The SCT format was developed by Bernard Charlin.10 SCT items start with a short clinical vignette that is followed by a series of proposed diagnoses, investigational studies, or therapeutic interventions that a clinician might consider in those circumstances. The learner is then given one additional piece of information to the case and asked what the effect of that information would be on his or her clinical reasoning related to the proposed diagnosis, test, or therapy. This is a cognitive task that involves making qualitative judgments based on conditional probabilities. Test takers indicate their qualitative judgments for each item using a five-point Likert scale that ranges from −2 to +2. The text descriptions for the anchors vary depending on the type of question being asked.
The SCT is primarily concerned with the underlying processes by which test takers make decisions.7,8 As a result, the particular selection of an individual test taker on an individual SCT item is less important than the overall basket of selections made by the test taker, which collectively provides a measure of how closely his or her decision-making processes align with those of expert clinicians. The answers test takers give on an SCT test are not ends in themselves, as might be the case with a traditional multiple-choice test, or with questions about evidence-based medicine, where the objective is usually to determine the single correct outcome. Instead, responses on an SCT act as proxies, or “windows,” on the knowledge networks of test takers, and how effectively and efficiently these scripts can be deployed when faced with ambiguous clinical problems. Medical students do not start to develop scripts until they start seeing actual patients.7,8 The SCT thus assesses how similar the test takers “organization of knowledge” is to those of expert clinicians responding to the exact same questions based on real-world scenarios. As students gain experience and specialized medical knowledge, they develop more organized scripts that help them solve clinical problems when facing individual patients, and they also develop a greater capacity to handle multiple scripts at the same time.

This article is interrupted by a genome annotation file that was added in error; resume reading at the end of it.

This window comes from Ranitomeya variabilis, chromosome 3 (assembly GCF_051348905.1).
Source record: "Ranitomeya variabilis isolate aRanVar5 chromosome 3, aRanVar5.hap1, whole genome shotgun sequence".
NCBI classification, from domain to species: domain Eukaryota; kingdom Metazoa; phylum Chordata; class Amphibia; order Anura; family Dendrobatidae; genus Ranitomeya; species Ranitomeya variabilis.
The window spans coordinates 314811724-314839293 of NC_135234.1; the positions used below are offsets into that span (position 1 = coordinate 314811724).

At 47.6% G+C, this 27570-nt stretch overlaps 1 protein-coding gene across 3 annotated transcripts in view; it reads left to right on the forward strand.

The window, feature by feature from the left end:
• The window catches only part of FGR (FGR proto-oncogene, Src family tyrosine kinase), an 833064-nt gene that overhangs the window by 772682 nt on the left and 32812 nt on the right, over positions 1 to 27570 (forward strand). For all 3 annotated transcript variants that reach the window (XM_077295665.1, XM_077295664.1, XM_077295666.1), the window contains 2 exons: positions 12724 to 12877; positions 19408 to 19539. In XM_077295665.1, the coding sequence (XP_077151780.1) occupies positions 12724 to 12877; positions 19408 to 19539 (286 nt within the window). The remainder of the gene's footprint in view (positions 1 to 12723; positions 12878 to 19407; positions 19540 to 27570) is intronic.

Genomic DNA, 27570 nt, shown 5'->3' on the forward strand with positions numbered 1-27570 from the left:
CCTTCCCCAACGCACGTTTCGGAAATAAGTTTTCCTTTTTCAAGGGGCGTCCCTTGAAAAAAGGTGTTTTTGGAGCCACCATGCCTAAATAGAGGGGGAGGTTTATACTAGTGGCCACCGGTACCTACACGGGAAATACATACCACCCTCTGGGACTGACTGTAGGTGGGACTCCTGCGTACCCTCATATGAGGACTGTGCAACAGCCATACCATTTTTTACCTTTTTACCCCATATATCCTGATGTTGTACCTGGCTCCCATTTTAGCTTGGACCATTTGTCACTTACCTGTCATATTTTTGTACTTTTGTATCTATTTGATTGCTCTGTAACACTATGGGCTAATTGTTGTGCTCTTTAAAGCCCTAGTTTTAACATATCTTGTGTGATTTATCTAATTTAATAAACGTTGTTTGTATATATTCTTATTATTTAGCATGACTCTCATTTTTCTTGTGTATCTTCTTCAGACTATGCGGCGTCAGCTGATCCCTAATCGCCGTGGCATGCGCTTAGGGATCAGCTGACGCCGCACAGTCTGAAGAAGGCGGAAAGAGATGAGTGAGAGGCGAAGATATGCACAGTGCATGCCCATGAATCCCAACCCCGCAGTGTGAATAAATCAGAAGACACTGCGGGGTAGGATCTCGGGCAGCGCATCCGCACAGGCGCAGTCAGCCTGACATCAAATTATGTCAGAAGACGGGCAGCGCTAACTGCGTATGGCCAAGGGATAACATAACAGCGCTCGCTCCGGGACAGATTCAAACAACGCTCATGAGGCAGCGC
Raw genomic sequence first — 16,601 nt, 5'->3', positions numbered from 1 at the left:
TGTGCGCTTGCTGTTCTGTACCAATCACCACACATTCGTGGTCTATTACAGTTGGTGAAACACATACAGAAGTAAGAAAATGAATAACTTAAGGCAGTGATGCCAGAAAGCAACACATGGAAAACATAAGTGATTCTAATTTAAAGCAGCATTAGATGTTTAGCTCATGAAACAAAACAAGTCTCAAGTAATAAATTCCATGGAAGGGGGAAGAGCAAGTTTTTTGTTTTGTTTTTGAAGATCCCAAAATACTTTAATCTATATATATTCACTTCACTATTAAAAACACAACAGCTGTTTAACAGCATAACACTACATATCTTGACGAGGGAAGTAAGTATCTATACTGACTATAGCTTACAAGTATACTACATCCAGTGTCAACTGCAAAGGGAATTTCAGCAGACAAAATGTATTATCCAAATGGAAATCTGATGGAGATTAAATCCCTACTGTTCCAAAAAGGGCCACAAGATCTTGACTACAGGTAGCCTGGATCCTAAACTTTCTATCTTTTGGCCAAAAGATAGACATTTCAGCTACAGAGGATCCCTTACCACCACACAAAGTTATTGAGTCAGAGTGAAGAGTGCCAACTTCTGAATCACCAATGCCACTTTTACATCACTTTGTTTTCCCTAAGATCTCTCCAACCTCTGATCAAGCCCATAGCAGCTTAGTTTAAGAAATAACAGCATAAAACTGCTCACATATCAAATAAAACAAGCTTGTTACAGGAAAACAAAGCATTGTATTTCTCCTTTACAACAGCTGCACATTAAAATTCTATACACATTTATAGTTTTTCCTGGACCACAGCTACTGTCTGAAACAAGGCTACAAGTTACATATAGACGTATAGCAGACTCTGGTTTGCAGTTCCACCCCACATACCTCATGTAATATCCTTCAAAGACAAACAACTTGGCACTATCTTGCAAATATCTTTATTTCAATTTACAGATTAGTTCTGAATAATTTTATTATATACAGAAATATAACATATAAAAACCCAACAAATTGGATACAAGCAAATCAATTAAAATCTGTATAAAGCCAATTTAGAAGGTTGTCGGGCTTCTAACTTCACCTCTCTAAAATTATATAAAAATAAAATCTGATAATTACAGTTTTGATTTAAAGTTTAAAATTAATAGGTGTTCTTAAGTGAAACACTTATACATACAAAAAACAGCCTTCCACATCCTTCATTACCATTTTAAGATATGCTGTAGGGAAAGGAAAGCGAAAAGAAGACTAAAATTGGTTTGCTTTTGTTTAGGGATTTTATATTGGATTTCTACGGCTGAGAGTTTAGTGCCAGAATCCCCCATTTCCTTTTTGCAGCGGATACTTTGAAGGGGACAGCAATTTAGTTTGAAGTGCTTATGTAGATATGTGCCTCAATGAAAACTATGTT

Given its structure, the SCT is heavily dependent on the participation of bona fide expert clinicians when validating a particular version of a test. The scoring matrix (i.e., answer key) for an SCT is developed by giving the test to a panel of at least 10 expert physicians in the content area for the examination11 who have good overall clinical experience in the field being tested.12
Experts take the SCT independently of one another and send their results back to the test developers, who compile the responses. While it is theoretically possible for an expert or group of experts to be “wrong” when answering a particular SCT item—perhaps a particularly gifted medical student understands a specific clinical situation better than the experts—the relatively large size of the expert panel and the relatively large number of SCT items (often more than 50 questions) help mitigate the effect of any potential aberrations that might arise.